University of Michigan staging classic backstage farce 'Noises Off'
photo by Peter Smith Photography
“But it’s always new,” said Neville-Andrews. “(The show) depends on the size of stage, because that will determine the size of set—which, sometimes, you find you don’t have enough room to get the line out before you’re at the door. Other times, if the stage is rather large, and the set is rather large, you run out of words before you get to the door.”
Precise logistical considerations like this are indeed the lifeblood of a fast-paced farce like “Noises Off!”, which focuses on a touring theater troupe that’s staging a sex comedy called “Nothing On” while various things are unraveling behind the scenes. (Local favorite professional actress Naz Edwards will appear in U-M's production.)
As you might guess, jealousy and love triangles play a role in the fast-paced comedy, and actors get an opportunity to make fun of themselves and the business of theater more generally. Yet for Neville-Andrews, who’s long wanted to stage “Noises” at U-M, having a set on which to rehearse was a sticking point.
“With two stories and banging doors—the timing is very important, and if we’re just walking into a theater, trying to sort out the tech rehearsals and then going straight into dress rehearsals—it’s very difficult for seasoned professionals to pull that off,” Neville-Andrews said. “So it hadn’t happened. But this time, they said, well, because of the schedule of the other shows, they would build the set in the scene shop before Christmas, so when we came back after Christmas, we’d have the set to rehearse on—which is what we’ve been doing for the past four weeks.“It wasn’t entirely finished when we first moved in, but then of course, we weren’t entirely ready. So it’s worked out that as we progressed with the play, so the set has progressed. And now we have all the doors, and all the doorknobs, and all the bells and whistles that we need on stage and back stage.”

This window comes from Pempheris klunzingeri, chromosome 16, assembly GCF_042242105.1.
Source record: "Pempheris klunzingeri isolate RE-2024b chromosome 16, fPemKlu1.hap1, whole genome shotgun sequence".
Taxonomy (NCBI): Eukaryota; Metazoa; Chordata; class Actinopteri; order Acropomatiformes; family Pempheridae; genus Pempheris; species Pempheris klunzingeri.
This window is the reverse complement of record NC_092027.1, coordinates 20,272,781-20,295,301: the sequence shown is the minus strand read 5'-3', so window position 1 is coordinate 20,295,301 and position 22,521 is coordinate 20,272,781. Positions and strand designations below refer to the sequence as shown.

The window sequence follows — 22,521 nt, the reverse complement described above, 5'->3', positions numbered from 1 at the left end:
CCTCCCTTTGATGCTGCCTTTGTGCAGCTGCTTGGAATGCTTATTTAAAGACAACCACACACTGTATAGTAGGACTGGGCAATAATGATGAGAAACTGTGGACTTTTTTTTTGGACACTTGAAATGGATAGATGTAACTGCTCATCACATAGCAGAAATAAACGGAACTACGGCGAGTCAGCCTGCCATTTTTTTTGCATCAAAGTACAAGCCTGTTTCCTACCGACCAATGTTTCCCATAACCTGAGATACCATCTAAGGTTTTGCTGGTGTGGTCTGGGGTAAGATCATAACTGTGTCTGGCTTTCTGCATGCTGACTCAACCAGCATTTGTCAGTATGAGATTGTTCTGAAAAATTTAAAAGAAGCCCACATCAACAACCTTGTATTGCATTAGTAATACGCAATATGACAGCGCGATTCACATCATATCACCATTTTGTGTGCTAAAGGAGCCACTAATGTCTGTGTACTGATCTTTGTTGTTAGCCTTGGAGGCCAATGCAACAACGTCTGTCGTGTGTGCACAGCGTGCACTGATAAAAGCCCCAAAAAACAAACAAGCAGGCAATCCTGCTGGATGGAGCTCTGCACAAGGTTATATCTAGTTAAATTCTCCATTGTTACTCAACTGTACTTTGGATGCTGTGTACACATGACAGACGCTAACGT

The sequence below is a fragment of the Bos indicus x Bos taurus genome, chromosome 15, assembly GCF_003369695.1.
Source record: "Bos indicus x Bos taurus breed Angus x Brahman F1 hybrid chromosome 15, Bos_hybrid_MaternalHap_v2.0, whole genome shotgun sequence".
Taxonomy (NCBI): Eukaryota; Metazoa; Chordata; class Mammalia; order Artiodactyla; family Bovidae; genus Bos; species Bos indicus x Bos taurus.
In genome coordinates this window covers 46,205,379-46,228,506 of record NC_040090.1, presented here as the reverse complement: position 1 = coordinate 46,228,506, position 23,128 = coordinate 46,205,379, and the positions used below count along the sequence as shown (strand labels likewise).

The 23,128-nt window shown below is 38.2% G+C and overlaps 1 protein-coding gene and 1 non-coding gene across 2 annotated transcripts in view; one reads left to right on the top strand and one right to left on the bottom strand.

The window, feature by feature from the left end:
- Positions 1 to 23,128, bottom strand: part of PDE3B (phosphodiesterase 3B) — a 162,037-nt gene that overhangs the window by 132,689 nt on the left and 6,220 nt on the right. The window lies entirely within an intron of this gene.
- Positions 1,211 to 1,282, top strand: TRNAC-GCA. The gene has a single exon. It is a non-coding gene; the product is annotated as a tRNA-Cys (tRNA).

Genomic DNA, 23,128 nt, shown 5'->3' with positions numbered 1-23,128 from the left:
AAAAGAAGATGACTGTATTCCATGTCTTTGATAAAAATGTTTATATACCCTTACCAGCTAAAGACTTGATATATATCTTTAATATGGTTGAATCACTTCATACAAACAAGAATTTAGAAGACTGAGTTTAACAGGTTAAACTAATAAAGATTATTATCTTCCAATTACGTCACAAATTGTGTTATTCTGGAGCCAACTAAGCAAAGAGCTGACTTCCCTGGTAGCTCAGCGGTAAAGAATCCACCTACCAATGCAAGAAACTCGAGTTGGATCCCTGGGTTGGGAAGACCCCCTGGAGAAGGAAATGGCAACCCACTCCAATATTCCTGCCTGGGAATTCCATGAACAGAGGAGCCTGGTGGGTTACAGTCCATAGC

In this way, the set almost seems a character in its own right in the context of a farce. And Neville-Andrews—who’s been at the helm of a number of productions of farces—seems to agree.
“Most farcical plays don’t have a great deal of depth,” said Neville-Andrews. “They’re not Ibsen, they’re not Chekhov. They’re just somewhat superficial, with stereotypical characters. But (a farce) does have to move rather quickly, because the audience will be ahead of the characters, and we don’t ever want that if we can help it.”
Thin characterizations and quick-moving action present their own set of challenges for actors, of course. So when a “Noises” cast member recently expressed concern that he was playing “one note,” Neville-Andrews assured him that was wholly appropriate.
“I said, ‘Yes, you are, but within that one note, there’s a tonality - there are quavers in there that you’ve got to explore,’” said Neville-Andrews. “And I said, ‘You’re fulfilling a function in an ensemble piece. It’s not just about you and your character and your character’s journey; it’s how it fits in with everybody else.’ It’s a true ensemble piece, where everybody contributes something. So although the characters can be rather thin, when you put them together, it’s a very rich play with a lot of depth and a lot of intelligence in there as well.”